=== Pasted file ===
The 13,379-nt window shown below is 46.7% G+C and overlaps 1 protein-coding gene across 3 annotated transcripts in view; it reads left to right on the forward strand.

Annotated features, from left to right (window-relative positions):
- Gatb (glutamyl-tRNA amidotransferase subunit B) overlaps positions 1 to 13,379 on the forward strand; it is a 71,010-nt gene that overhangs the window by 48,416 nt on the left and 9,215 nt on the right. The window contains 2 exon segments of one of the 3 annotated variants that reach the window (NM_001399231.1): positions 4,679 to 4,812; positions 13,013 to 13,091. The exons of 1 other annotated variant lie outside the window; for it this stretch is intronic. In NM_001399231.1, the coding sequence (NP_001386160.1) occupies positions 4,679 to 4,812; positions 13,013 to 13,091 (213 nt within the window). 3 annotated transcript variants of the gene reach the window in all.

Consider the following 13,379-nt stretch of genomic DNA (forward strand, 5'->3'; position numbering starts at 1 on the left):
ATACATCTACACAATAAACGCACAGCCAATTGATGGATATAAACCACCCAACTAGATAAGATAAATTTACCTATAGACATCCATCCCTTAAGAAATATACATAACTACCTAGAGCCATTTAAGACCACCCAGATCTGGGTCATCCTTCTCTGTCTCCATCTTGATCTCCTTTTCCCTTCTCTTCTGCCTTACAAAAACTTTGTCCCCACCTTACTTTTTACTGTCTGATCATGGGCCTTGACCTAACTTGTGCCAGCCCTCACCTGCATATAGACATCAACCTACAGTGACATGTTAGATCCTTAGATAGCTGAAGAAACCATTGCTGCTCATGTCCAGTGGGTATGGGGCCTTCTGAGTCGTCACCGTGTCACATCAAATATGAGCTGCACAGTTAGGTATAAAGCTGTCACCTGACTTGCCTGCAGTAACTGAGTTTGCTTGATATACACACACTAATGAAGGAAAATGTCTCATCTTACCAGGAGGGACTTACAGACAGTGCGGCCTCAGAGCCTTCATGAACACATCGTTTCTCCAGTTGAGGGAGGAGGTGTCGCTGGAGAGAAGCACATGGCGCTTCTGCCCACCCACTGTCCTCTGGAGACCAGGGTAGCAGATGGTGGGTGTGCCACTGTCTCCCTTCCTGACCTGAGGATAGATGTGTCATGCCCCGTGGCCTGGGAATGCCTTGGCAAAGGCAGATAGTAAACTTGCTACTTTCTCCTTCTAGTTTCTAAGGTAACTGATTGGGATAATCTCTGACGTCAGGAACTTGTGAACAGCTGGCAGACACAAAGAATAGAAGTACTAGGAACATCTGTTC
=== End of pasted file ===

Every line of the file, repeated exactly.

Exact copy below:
The 13,379-nt window shown below is 46.7% G+C and overlaps 1 protein-coding gene across 3 annotated transcripts in view; it reads left to right on the forward strand.

Annotated features, from left to right (window-relative positions):
- Gatb (glutamyl-tRNA amidotransferase subunit B) overlaps positions 1 to 13,379 on the forward strand; it is a 71,010-nt gene that overhangs the window by 48,416 nt on the left and 9,215 nt on the right. The window contains 2 exon segments of one of the 3 annotated variants that reach the window (NM_001399231.1): positions 4,679 to 4,812; positions 13,013 to 13,091. The exons of 1 other annotated variant lie outside the window; for it this stretch is intronic. In NM_001399231.1, the coding sequence (NP_001386160.1) occupies positions 4,679 to 4,812; positions 13,013 to 13,091 (213 nt within the window). 3 annotated transcript variants of the gene reach the window in all.

Consider the following 13,379-nt stretch of genomic DNA (forward strand, 5'->3'; position numbering starts at 1 on the left):
ATACATCTACACAATAAACGCACAGCCAATTGATGGATATAAACCACCCAACTAGATAAGATAAATTTACCTATAGACATCCATCCCTTAAGAAATATACATAACTACCTAGAGCCATTTAAGACCACCCAGATCTGGGTCATCCTTCTCTGTCTCCATCTTGATCTCCTTTTCCCTTCTCTTCTGCCTTACAAAAACTTTGTCCCCACCTTACTTTTTACTGTCTGATCATGGGCCTTGACCTAACTTGTGCCAGCCCTCACCTGCATATAGACATCAACCTACAGTGACATGTTAGATCCTTAGATAGCTGAAGAAACCATTGCTGCTCATGTCCAGTGGGTATGGGGCCTTCTGAGTCGTCACCGTGTCACATCAAATATGAGCTGCACAGTTAGGTATAAAGCTGTCACCTGACTTGCCTGCAGTAACTGAGTTTGCTTGATATACACACACTAATGAAGGAAAATGTCTCATCTTACCAGGAGGGACTTACAGACAGTGCGGCCTCAGAGCCTTCATGAACACATCGTTTCTCCAGTTGAGGGAGGAGGTGTCGCTGGAGAGAAGCACATGGCGCTTCTGCCCACCCACTGTCCTCTGGAGACCAGGGTAGCAGATGGTGGGTGTGCCACTGTCTCCCTTCCTGACCTGAGGATAGATGTGTCATGCCCCGTGGCCTGGGAATGCCTTGGCAAAGGCAGATAGTAAACTTGCTACTTTCTCCTTCTAGTTTCTAAGGTAACTGATTGGGATAATCTCTGACGTCAGGAACTTGTGAACAGCTGGCAGACACAAAGAATAGAAGTACTAGGAACATCTGTTC